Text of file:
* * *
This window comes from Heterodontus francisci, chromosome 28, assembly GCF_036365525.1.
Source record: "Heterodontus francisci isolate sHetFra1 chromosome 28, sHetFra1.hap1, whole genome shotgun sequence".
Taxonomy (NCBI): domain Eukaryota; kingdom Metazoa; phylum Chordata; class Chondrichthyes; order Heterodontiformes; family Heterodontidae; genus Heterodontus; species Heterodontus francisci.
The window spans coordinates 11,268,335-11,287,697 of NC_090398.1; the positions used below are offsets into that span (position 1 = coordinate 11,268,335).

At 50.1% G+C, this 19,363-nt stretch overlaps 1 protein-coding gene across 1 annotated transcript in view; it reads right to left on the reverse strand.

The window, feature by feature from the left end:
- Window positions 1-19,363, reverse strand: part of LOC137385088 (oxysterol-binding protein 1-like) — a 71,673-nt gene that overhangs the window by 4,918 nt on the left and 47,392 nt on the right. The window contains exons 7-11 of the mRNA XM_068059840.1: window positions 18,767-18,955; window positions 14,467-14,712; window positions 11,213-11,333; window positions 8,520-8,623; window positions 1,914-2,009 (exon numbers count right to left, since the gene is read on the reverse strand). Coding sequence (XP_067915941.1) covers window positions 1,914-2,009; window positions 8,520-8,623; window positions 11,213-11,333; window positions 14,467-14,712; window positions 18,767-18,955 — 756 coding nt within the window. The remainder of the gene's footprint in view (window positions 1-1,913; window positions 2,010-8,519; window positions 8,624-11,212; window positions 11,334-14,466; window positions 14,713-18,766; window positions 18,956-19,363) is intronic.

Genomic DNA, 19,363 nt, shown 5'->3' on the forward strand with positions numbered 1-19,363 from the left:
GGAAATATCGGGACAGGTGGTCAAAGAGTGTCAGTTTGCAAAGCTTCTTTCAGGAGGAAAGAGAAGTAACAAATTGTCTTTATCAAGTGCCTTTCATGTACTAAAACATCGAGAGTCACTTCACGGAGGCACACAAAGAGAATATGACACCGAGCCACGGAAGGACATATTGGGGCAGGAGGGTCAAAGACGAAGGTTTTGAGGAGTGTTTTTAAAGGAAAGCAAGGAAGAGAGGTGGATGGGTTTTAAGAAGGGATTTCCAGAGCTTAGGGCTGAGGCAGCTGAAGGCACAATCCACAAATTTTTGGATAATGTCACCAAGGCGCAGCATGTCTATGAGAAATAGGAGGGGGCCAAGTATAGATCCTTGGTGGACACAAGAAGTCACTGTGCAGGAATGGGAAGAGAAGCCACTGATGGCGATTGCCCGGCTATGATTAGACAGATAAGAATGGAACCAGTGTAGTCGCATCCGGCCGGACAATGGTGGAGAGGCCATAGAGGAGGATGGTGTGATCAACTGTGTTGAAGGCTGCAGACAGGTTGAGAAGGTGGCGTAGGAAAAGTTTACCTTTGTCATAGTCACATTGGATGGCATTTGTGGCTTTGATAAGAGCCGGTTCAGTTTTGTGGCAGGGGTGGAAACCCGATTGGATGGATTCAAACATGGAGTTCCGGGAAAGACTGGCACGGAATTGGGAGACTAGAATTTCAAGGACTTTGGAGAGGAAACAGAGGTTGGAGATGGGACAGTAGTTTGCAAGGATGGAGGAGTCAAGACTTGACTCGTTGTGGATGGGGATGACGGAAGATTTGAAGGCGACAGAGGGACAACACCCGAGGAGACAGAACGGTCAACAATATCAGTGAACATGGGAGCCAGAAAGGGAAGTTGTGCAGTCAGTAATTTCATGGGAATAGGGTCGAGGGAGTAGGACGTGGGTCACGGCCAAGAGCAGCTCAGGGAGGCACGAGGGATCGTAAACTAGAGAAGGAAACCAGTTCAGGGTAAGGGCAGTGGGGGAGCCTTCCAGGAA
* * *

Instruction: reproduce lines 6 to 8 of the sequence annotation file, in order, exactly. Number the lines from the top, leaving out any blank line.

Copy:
The window, feature by feature from the left end:
- Window positions 1-19,363, reverse strand: part of LOC137385088 (oxysterol-binding protein 1-like) — a 71,673-nt gene that overhangs the window by 4,918 nt on the left and 47,392 nt on the right. The window contains exons 7-11 of the mRNA XM_068059840.1: window positions 18,767-18,955; window positions 14,467-14,712; window positions 11,213-11,333; window positions 8,520-8,623; window positions 1,914-2,009 (exon numbers count right to left, since the gene is read on the reverse strand). Coding sequence (XP_067915941.1) covers window positions 1,914-2,009; window positions 8,520-8,623; window positions 11,213-11,333; window positions 14,467-14,712; window positions 18,767-18,955 — 756 coding nt within the window. The remainder of the gene's footprint in view (window positions 1-1,913; window positions 2,010-8,519; window positions 8,624-11,212; window positions 11,334-14,466; window positions 14,713-18,766; window positions 18,956-19,363) is intronic.

Genomic DNA, 19,363 nt, shown 5'->3' on the forward strand with positions numbered 1-19,363 from the left: